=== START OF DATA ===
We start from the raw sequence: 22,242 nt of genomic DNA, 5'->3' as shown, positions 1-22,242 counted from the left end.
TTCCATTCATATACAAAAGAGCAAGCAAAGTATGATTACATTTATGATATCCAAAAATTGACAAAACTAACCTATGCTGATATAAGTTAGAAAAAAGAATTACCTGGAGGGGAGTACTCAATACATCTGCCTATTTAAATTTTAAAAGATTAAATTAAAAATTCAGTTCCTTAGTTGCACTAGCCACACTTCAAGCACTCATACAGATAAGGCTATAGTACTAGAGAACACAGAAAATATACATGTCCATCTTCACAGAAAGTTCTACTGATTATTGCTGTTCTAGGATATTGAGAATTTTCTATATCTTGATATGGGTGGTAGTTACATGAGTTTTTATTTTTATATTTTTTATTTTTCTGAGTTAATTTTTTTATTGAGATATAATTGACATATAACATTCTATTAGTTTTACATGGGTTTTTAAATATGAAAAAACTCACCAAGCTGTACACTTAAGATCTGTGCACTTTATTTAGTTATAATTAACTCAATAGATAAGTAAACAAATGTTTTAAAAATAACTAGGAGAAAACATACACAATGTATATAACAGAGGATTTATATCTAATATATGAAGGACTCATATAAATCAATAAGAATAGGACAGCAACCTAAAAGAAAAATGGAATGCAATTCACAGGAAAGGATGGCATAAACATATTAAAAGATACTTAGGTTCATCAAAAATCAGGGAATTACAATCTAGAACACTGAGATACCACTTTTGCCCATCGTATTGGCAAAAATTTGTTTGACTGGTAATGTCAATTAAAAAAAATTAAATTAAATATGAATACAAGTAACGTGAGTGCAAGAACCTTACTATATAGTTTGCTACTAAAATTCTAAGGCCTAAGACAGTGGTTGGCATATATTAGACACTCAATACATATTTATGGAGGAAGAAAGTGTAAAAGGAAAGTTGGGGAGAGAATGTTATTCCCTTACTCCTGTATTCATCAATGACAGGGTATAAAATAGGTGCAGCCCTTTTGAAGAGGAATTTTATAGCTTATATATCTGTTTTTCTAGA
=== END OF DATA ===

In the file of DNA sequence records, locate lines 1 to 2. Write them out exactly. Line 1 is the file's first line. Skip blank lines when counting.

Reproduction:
We start from the raw sequence: 22,242 nt of genomic DNA, 5'->3' as shown, positions 1-22,242 counted from the left end.
TTCCATTCATATACAAAAGAGCAAGCAAAGTATGATTACATTTATGATATCCAAAAATTGACAAAACTAACCTATGCTGATATAAGTTAGAAAAAAGAATTACCTGGAGGGGAGTACTCAATACATCTGCCTATTTAAATTTTAAAAGATTAAATTAAAAATTCAGTTCCTTAGTTGCACTAGCCACACTTCAAGCACTCATACAGATAAGGCTATAGTACTAGAGAACACAGAAAATATACATGTCCATCTTCACAGAAAGTTCTACTGATTATTGCTGTTCTAGGATATTGAGAATTTTCTATATCTTGATATGGGTGGTAGTTACATGAGTTTTTATTTTTATATTTTTTATTTTTCTGAGTTAATTTTTTTATTGAGATATAATTGACATATAACATTCTATTAGTTTTACATGGGTTTTTAAATATGAAAAAACTCACCAAGCTGTACACTTAAGATCTGTGCACTTTATTTAGTTATAATTAACTCAATAGATAAGTAAACAAATGTTTTAAAAATAACTAGGAGAAAACATACACAATGTATATAACAGAGGATTTATATCTAATATATGAAGGACTCATATAAATCAATAAGAATAGGACAGCAACCTAAAAGAAAAATGGAATGCAATTCACAGGAAAGGATGGCATAAACATATTAAAAGATACTTAGGTTCATCAAAAATCAGGGAATTACAATCTAGAACACTGAGATACCACTTTTGCCCATCGTATTGGCAAAAATTTGTTTGACTGGTAATGTCAATTAAAAAAAATTAAATTAAATATGAATACAAGTAACGTGAGTGCAAGAACCTTACTATATAGTTTGCTACTAAAATTCTAAGGCCTAAGACAGTGGTTGGCATATATTAGACACTCAATACATATTTATGGAGGAAGAAAGTGTAAAAGGAAAGTTGGGGAGAGAATGTTATTCCCTTACTCCTGTATTCATCAATGACAGGGTATAAAATAGGTGCAGCCCTTTTGAAGAGGAATTTTATAGCTTATATATCTGTTTTTCTAGA